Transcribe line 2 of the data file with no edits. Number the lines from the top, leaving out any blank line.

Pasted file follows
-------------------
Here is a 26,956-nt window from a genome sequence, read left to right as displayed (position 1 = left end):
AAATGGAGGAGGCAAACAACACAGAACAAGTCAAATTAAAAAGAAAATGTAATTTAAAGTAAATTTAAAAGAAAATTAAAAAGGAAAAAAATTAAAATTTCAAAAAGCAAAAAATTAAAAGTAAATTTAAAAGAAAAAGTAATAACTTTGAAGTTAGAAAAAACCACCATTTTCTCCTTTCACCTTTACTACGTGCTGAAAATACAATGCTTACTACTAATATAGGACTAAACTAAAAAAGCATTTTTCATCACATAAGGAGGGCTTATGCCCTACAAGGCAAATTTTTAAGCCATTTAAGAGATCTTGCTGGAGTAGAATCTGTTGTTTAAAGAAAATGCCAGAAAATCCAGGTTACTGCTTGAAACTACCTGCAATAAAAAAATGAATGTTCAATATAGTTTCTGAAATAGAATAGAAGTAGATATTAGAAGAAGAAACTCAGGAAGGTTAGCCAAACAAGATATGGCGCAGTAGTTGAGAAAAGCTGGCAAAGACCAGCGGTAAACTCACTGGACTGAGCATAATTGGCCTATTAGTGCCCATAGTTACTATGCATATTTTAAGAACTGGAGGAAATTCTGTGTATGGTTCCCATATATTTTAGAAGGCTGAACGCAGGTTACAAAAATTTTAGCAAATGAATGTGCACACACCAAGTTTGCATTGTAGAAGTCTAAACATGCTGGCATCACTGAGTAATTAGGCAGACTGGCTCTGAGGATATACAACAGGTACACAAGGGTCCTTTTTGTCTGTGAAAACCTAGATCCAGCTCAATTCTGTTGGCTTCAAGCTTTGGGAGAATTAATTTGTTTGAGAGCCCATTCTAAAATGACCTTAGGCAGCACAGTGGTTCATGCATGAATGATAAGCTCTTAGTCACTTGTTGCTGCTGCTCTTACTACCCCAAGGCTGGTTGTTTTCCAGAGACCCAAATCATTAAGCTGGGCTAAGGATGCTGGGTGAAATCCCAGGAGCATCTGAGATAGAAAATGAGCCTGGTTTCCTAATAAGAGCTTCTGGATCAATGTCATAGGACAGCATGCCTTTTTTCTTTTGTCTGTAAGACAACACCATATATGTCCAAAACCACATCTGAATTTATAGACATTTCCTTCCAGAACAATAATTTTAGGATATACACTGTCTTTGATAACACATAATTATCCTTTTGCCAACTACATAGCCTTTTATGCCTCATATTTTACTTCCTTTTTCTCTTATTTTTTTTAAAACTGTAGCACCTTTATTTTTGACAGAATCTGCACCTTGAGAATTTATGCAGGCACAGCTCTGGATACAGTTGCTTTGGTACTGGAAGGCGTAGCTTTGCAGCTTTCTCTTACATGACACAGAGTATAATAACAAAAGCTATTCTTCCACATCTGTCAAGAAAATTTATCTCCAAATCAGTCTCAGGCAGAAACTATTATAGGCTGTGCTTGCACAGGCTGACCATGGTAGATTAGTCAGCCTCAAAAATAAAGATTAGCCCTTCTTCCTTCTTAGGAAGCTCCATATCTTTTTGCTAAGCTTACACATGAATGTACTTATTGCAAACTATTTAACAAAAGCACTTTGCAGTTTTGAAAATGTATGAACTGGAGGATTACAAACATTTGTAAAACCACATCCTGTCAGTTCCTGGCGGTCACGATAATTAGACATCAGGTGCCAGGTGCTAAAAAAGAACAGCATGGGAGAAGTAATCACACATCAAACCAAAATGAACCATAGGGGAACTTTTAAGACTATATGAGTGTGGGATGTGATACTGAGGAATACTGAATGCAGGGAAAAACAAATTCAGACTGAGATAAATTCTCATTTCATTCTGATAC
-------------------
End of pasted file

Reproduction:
AAATGGAGGAGGCAAACAACACAGAACAAGTCAAATTAAAAAGAAAATGTAATTTAAAGTAAATTTAAAAGAAAATTAAAAAGGAAAAAAATTAAAATTTCAAAAAGCAAAAAATTAAAAGTAAATTTAAAAGAAAAAGTAATAACTTTGAAGTTAGAAAAAACCACCATTTTCTCCTTTCACCTTTACTACGTGCTGAAAATACAATGCTTACTACTAATATAGGACTAAACTAAAAAAGCATTTTTCATCACATAAGGAGGGCTTATGCCCTACAAGGCAAATTTTTAAGCCATTTAAGAGATCTTGCTGGAGTAGAATCTGTTGTTTAAAGAAAATGCCAGAAAATCCAGGTTACTGCTTGAAACTACCTGCAATAAAAAAATGAATGTTCAATATAGTTTCTGAAATAGAATAGAAGTAGATATTAGAAGAAGAAACTCAGGAAGGTTAGCCAAACAAGATATGGCGCAGTAGTTGAGAAAAGCTGGCAAAGACCAGCGGTAAACTCACTGGACTGAGCATAATTGGCCTATTAGTGCCCATAGTTACTATGCATATTTTAAGAACTGGAGGAAATTCTGTGTATGGTTCCCATATATTTTAGAAGGCTGAACGCAGGTTACAAAAATTTTAGCAAATGAATGTGCACACACCAAGTTTGCATTGTAGAAGTCTAAACATGCTGGCATCACTGAGTAATTAGGCAGACTGGCTCTGAGGATATACAACAGGTACACAAGGGTCCTTTTTGTCTGTGAAAACCTAGATCCAGCTCAATTCTGTTGGCTTCAAGCTTTGGGAGAATTAATTTGTTTGAGAGCCCATTCTAAAATGACCTTAGGCAGCACAGTGGTTCATGCATGAATGATAAGCTCTTAGTCACTTGTTGCTGCTGCTCTTACTACCCCAAGGCTGGTTGTTTTCCAGAGACCCAAATCATTAAGCTGGGCTAAGGATGCTGGGTGAAATCCCAGGAGCATCTGAGATAGAAAATGAGCCTGGTTTCCTAATAAGAGCTTCTGGATCAATGTCATAGGACAGCATGCCTTTTTTCTTTTGTCTGTAAGACAACACCATATATGTCCAAAACCACATCTGAATTTATAGACATTTCCTTCCAGAACAATAATTTTAGGATATACACTGTCTTTGATAACACATAATTATCCTTTTGCCAACTACATAGCCTTTTATGCCTCATATTTTACTTCCTTTTTCTCTTATTTTTTTTAAAACTGTAGCACCTTTATTTTTGACAGAATCTGCACCTTGAGAATTTATGCAGGCACAGCTCTGGATACAGTTGCTTTGGTACTGGAAGGCGTAGCTTTGCAGCTTTCTCTTACATGACACAGAGTATAATAACAAAAGCTATTCTTCCACATCTGTCAAGAAAATTTATCTCCAAATCAGTCTCAGGCAGAAACTATTATAGGCTGTGCTTGCACAGGCTGACCATGGTAGATTAGTCAGCCTCAAAAATAAAGATTAGCCCTTCTTCCTTCTTAGGAAGCTCCATATCTTTTTGCTAAGCTTACACATGAATGTACTTATTGCAAACTATTTAACAAAAGCACTTTGCAGTTTTGAAAATGTATGAACTGGAGGATTACAAACATTTGTAAAACCACATCCTGTCAGTTCCTGGCGGTCACGATAATTAGACATCAGGTGCCAGGTGCTAAAAAAGAACAGCATGGGAGAAGTAATCACACATCAAACCAAAATGAACCATAGGGGAACTTTTAAGACTATATGAGTGTGGGATGTGATACTGAGGAATACTGAATGCAGGGAAAAACAAATTCAGACTGAGATAAATTCTCATTTCATTCTGATAC